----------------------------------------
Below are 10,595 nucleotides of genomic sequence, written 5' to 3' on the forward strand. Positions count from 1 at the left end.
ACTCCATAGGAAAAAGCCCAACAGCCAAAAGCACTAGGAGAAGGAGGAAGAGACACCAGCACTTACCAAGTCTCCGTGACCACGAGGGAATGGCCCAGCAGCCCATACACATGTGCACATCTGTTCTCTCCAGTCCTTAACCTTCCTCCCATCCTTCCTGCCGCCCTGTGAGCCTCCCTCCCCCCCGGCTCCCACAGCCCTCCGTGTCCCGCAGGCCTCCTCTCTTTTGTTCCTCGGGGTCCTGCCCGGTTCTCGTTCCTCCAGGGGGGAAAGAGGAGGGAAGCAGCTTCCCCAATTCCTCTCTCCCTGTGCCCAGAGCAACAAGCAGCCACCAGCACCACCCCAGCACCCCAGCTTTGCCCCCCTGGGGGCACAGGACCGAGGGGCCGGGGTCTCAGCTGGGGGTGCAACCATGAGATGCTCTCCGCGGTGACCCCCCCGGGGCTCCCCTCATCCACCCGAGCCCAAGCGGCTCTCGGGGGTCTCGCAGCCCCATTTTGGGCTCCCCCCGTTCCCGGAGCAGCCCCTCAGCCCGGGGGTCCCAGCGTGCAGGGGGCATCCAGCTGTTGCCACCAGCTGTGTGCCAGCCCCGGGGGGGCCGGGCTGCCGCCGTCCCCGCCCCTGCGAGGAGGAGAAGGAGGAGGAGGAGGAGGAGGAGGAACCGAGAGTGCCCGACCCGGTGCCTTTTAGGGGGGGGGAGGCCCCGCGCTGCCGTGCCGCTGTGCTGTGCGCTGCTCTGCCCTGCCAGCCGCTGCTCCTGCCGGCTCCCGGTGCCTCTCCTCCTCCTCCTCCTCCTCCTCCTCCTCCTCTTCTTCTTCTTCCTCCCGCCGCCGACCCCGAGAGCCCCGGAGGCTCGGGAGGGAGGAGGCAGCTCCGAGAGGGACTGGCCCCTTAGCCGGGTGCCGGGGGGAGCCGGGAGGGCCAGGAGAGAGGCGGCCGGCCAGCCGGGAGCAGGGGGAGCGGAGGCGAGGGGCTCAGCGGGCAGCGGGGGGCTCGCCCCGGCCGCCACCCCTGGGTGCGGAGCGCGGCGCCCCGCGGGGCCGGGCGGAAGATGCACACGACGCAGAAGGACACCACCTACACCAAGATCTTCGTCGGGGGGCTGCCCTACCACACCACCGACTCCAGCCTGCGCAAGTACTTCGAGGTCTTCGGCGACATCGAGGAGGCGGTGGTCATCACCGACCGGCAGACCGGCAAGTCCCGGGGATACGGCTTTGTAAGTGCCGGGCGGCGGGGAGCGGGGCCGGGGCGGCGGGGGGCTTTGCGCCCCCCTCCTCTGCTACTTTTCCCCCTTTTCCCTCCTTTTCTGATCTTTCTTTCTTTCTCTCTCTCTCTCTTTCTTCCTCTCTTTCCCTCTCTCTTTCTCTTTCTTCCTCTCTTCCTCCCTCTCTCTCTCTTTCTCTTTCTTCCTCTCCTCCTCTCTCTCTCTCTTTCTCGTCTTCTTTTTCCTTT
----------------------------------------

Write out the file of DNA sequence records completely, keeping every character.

Below are 10,595 nucleotides of genomic sequence, written 5' to 3' on the forward strand. Positions count from 1 at the left end.
ACTCCATAGGAAAAAGCCCAACAGCCAAAAGCACTAGGAGAAGGAGGAAGAGACACCAGCACTTACCAAGTCTCCGTGACCACGAGGGAATGGCCCAGCAGCCCATACACATGTGCACATCTGTTCTCTCCAGTCCTTAACCTTCCTCCCATCCTTCCTGCCGCCCTGTGAGCCTCCCTCCCCCCCGGCTCCCACAGCCCTCCGTGTCCCGCAGGCCTCCTCTCTTTTGTTCCTCGGGGTCCTGCCCGGTTCTCGTTCCTCCAGGGGGGAAAGAGGAGGGAAGCAGCTTCCCCAATTCCTCTCTCCCTGTGCCCAGAGCAACAAGCAGCCACCAGCACCACCCCAGCACCCCAGCTTTGCCCCCCTGGGGGCACAGGACCGAGGGGCCGGGGTCTCAGCTGGGGGTGCAACCATGAGATGCTCTCCGCGGTGACCCCCCCGGGGCTCCCCTCATCCACCCGAGCCCAAGCGGCTCTCGGGGGTCTCGCAGCCCCATTTTGGGCTCCCCCCGTTCCCGGAGCAGCCCCTCAGCCCGGGGGTCCCAGCGTGCAGGGGGCATCCAGCTGTTGCCACCAGCTGTGTGCCAGCCCCGGGGGGGCCGGGCTGCCGCCGTCCCCGCCCCTGCGAGGAGGAGAAGGAGGAGGAGGAGGAGGAGGAGGAACCGAGAGTGCCCGACCCGGTGCCTTTTAGGGGGGGGGAGGCCCCGCGCTGCCGTGCCGCTGTGCTGTGCGCTGCTCTGCCCTGCCAGCCGCTGCTCCTGCCGGCTCCCGGTGCCTCTCCTCCTCCTCCTCCTCCTCCTCCTCCTCCTCTTCTTCTTCTTCCTCCCGCCGCCGACCCCGAGAGCCCCGGAGGCTCGGGAGGGAGGAGGCAGCTCCGAGAGGGACTGGCCCCTTAGCCGGGTGCCGGGGGGAGCCGGGAGGGCCAGGAGAGAGGCGGCCGGCCAGCCGGGAGCAGGGGGAGCGGAGGCGAGGGGCTCAGCGGGCAGCGGGGGGCTCGCCCCGGCCGCCACCCCTGGGTGCGGAGCGCGGCGCCCCGCGGGGCCGGGCGGAAGATGCACACGACGCAGAAGGACACCACCTACACCAAGATCTTCGTCGGGGGGCTGCCCTACCACACCACCGACTCCAGCCTGCGCAAGTACTTCGAGGTCTTCGGCGACATCGAGGAGGCGGTGGTCATCACCGACCGGCAGACCGGCAAGTCCCGGGGATACGGCTTTGTAAGTGCCGGGCGGCGGGGAGCGGGGCCGGGGCGGCGGGGGGCTTTGCGCCCCCCTCCTCTGCTACTTTTCCCCCTTTTCCCTCCTTTTCTGATCTTTCTTTCTTTCTCTCTCTCTCTCTTTCTTCCTCTCTTTCCCTCTCTCTTTCTCTTTCTTCCTCTCTTCCTCCCTCTCTCTCTCTTTCTCTTTCTTCCTCTCCTCCTCTCTCTCTCTCTTTCTCGTCTTCTTTTTCCTTT